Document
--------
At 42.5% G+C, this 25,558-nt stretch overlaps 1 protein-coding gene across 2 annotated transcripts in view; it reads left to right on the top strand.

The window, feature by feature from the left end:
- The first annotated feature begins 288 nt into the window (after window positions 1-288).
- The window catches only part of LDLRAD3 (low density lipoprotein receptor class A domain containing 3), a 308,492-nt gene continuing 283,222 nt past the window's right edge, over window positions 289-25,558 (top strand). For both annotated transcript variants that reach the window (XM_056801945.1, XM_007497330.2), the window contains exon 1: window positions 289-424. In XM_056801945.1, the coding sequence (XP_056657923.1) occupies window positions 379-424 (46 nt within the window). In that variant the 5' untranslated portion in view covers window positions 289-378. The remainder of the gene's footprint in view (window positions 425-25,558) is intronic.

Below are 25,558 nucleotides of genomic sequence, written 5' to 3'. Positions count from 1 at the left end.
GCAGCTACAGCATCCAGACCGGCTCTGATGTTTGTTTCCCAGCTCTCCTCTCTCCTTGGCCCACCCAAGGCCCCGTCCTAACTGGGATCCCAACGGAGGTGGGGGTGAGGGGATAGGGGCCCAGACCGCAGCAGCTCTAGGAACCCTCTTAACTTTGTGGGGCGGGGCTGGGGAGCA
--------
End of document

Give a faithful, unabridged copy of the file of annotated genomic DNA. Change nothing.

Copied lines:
At 42.5% G+C, this 25,558-nt stretch overlaps 1 protein-coding gene across 2 annotated transcripts in view; it reads left to right on the top strand.

The window, feature by feature from the left end:
- The first annotated feature begins 288 nt into the window (after window positions 1-288).
- The window catches only part of LDLRAD3 (low density lipoprotein receptor class A domain containing 3), a 308,492-nt gene continuing 283,222 nt past the window's right edge, over window positions 289-25,558 (top strand). For both annotated transcript variants that reach the window (XM_056801945.1, XM_007497330.2), the window contains exon 1: window positions 289-424. In XM_056801945.1, the coding sequence (XP_056657923.1) occupies window positions 379-424 (46 nt within the window). In that variant the 5' untranslated portion in view covers window positions 289-378. The remainder of the gene's footprint in view (window positions 425-25,558) is intronic.

Below are 25,558 nucleotides of genomic sequence, written 5' to 3'. Positions count from 1 at the left end.
GCAGCTACAGCATCCAGACCGGCTCTGATGTTTGTTTCCCAGCTCTCCTCTCTCCTTGGCCCACCCAAGGCCCCGTCCTAACTGGGATCCCAACGGAGGTGGGGGTGAGGGGATAGGGGCCCAGACCGCAGCAGCTCTAGGAACCCTCTTAACTTTGTGGGGCGGGGCTGGGGAGCA